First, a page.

My Own Experience With Writing Historical Fiction Has Taught Me That Research Is a Doorway, But It's Imagination That Brings the Past to Life!
I love working with students who are writing historical fiction. I've written three historical novels myself, including Petersburg, which sold for $250,000 and reached the Best Sellers list in England.
The first thing I tell my students is this: To write historical fiction, follow your characters, trust them, become them, see their worlds through their eyes!
While research is fascinating and invaluable when writing historical fiction, it can become addictive to the point of controlling your story. And this happens all too easily with the internet right at our fingertips!
A common mistake many of my students have made prior to our working together is jumping into far too much research before their characters have some flesh and blood to them.
While the details of a specific time period are crucial, it's the writer's ability to immerse their readers in the historical time and place as it affects the characters' lives that is the most important element of writing historical fiction.
History is the backdrop. Remembering this is a sure-fire way to keep the balance between research and your story!
“Oh my God, what if you wake up some day, and you're 65, or 75,
and you never got your memoir or novel written,
or you didn't go swimming
in those warm pools and oceans all those years
Because your thighs were jiggly
and you had a nice big comfortable tummy;
or you were just so strung out on perfectionism
and people-pleasing that you forgot
to have a big juicy creative life,
of imagination and radical silliness
and staring off into space like when you were a kid?
It's going to break your heart.
Don't let this happen.”
― Anne Lamott
You've heard it said, "Write what you know." How limiting! There's a cosmic world accessed through your imagination!
Write what you know? This is not only boring but contradictory to the basic core of creativity, which by definition brings into being that which has not been before. If you write from what you know, if you remain slavish to the facts of what happened you are writing out of your conscious mind and will remain stuck in the straitjacket of your conscious perception of “reality.”
That said, there is nothing wrong with using your life or any aspect of your experiences as a jumping off point or as a doorway into the unconscious. The key is not to be slavish to the known. Rather we need to have out writer’s antenna out for the doorway into the unknown and the unseen.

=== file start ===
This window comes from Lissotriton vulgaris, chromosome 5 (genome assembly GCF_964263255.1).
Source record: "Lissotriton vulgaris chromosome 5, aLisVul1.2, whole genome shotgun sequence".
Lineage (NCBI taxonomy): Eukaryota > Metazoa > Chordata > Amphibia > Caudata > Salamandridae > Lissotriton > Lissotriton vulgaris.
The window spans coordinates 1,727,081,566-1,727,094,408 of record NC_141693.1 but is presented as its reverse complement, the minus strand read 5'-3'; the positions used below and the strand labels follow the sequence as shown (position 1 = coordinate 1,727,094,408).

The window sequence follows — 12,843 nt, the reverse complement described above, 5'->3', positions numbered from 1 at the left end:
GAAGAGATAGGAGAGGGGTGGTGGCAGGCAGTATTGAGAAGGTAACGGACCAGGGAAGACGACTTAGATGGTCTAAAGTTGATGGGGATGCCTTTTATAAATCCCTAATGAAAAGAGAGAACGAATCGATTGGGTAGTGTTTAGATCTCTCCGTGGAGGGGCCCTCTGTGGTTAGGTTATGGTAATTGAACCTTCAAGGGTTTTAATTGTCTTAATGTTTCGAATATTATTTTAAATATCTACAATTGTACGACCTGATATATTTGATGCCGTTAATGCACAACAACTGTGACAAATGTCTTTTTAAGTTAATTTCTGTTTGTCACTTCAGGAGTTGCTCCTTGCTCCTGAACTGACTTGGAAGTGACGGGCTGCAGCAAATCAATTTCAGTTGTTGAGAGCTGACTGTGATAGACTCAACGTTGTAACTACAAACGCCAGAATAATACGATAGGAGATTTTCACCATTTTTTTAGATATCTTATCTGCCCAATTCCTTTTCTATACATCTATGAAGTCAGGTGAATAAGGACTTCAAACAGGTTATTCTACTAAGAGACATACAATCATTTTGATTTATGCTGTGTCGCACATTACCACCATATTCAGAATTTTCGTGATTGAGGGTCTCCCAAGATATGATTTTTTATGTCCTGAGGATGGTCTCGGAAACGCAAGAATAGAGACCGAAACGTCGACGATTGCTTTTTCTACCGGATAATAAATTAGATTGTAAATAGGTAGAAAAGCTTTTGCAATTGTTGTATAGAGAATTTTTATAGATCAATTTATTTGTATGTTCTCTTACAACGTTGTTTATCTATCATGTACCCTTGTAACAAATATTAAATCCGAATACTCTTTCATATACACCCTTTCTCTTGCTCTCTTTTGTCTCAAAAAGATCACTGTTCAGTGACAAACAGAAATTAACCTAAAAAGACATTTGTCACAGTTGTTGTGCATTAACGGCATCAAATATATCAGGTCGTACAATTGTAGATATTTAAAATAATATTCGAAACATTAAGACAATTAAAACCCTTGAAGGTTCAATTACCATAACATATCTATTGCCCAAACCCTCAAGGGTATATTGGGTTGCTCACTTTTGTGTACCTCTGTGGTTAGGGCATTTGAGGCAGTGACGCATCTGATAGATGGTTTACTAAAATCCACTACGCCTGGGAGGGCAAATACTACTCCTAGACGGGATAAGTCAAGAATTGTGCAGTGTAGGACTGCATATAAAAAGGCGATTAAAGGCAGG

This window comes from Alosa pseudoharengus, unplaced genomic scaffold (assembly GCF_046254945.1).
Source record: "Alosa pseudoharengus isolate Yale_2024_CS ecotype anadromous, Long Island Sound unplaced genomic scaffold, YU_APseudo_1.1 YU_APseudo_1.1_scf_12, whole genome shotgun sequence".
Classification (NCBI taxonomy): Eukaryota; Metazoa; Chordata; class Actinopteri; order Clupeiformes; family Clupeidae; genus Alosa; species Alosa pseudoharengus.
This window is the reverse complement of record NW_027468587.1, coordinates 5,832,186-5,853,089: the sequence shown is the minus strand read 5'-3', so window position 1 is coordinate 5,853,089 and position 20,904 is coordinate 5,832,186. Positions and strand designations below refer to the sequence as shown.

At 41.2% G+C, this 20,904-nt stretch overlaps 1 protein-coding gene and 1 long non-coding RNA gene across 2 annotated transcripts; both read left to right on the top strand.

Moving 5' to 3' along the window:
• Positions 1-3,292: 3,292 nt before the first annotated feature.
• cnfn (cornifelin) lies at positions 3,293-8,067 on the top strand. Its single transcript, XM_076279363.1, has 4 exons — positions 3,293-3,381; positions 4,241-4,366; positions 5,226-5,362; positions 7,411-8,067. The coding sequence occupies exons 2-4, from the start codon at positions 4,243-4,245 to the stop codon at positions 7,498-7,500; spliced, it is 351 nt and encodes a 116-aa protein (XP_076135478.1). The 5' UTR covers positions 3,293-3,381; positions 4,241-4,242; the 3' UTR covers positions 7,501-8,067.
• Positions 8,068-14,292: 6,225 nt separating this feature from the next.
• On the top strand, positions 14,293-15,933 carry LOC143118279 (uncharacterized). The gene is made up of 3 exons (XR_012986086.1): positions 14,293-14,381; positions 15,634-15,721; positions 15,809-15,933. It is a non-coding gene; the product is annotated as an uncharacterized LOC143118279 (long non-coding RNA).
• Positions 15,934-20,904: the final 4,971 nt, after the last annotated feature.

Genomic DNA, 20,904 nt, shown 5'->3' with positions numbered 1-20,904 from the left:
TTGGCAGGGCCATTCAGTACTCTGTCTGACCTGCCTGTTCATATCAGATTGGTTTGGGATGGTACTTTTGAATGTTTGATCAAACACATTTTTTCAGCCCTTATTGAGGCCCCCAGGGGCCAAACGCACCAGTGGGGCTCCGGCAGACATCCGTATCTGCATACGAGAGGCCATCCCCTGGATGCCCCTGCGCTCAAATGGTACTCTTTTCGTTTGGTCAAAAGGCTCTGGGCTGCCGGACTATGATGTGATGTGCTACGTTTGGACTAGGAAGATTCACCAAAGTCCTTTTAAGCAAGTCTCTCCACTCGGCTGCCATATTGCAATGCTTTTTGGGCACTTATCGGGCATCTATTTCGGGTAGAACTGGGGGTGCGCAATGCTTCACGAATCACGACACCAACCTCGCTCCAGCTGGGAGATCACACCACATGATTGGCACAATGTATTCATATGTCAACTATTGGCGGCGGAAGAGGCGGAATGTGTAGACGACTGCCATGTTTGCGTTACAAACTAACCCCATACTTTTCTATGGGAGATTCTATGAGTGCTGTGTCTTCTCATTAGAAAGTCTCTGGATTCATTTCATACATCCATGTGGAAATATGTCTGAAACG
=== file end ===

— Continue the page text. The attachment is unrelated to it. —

Gertrude Stein put it this way: “You cannot go into the womb to form the child... What will be best in it (your writing) is what your really do not know now. If you knew it all it would not be creation but dictation."
And my favorite from Lily Tomlin: "What's reality? Nothing but a collective hunch!"
Create a new reality! That's what fiction writers do! :)
The Spark of Inspiration
The initial spark of inspiration is creativity’s calling card. It can be an idea for a story, poem, novel, sculpture, dance, or concerto, a new garden, business or invention, a Halloween costume, a party or a gift; it can be a vision of you in a new relationship to others and to Self. Inspiration is non-verbal; it is the life-enhancing “Wow!” moment when the vision of what can be – of who you can be – carries you into uncharted territory and the land of possibility.
Coming Soon: The Womb of Creativity
The land of possibility is the womb of creativity; it is here that you swim on the sea of the unconscious; your spark of inspiration is thrust about by the surging waves of the chaos.
This land is not unknown to you. In fact, you visit it every night in your dreams. What sometimes makes it a nightmare is that your mind cannot make sense of this non-verbal world. Which is why mind – with its language, thought and need to analyze – should not be allowed entry into the early stages of the creative process.
The mind is also home to the Inner Critic, who will surely bully his/her way in and put your spark of creativity under the microscope of judgment! The image that made glorious sense a minute ago feels muddy, vague and stupid – just another one of your dumb ideas. Out it goes!
Next: Gestation in the Creative Process
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